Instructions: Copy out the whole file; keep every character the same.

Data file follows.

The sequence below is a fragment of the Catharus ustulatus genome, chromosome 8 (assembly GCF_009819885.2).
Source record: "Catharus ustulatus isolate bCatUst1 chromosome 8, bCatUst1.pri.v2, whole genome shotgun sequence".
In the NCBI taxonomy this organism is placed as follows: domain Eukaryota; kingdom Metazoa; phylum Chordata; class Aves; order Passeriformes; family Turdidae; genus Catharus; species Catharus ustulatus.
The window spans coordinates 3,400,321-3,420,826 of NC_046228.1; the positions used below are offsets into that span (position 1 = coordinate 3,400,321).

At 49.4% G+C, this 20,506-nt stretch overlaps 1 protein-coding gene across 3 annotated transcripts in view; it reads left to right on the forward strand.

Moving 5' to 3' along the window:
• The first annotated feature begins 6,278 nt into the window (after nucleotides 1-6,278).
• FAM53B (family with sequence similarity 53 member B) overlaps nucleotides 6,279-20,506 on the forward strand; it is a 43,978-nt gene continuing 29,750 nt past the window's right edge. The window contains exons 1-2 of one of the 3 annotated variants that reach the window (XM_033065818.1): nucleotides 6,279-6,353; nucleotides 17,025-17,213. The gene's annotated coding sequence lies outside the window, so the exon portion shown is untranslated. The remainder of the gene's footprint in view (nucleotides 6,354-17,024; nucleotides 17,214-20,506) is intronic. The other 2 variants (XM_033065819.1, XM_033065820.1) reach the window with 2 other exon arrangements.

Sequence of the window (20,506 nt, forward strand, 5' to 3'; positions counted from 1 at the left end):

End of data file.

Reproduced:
The sequence below is a fragment of the Catharus ustulatus genome, chromosome 8 (assembly GCF_009819885.2).
Source record: "Catharus ustulatus isolate bCatUst1 chromosome 8, bCatUst1.pri.v2, whole genome shotgun sequence".
In the NCBI taxonomy this organism is placed as follows: domain Eukaryota; kingdom Metazoa; phylum Chordata; class Aves; order Passeriformes; family Turdidae; genus Catharus; species Catharus ustulatus.
The window spans coordinates 3,400,321-3,420,826 of NC_046228.1; the positions used below are offsets into that span (position 1 = coordinate 3,400,321).

At 49.4% G+C, this 20,506-nt stretch overlaps 1 protein-coding gene across 3 annotated transcripts in view; it reads left to right on the forward strand.

Moving 5' to 3' along the window:
• The first annotated feature begins 6,278 nt into the window (after nucleotides 1-6,278).
• FAM53B (family with sequence similarity 53 member B) overlaps nucleotides 6,279-20,506 on the forward strand; it is a 43,978-nt gene continuing 29,750 nt past the window's right edge. The window contains exons 1-2 of one of the 3 annotated variants that reach the window (XM_033065818.1): nucleotides 6,279-6,353; nucleotides 17,025-17,213. The gene's annotated coding sequence lies outside the window, so the exon portion shown is untranslated. The remainder of the gene's footprint in view (nucleotides 6,354-17,024; nucleotides 17,214-20,506) is intronic. The other 2 variants (XM_033065819.1, XM_033065820.1) reach the window with 2 other exon arrangements.

Sequence of the window (20,506 nt, forward strand, 5' to 3'; positions counted from 1 at the left end):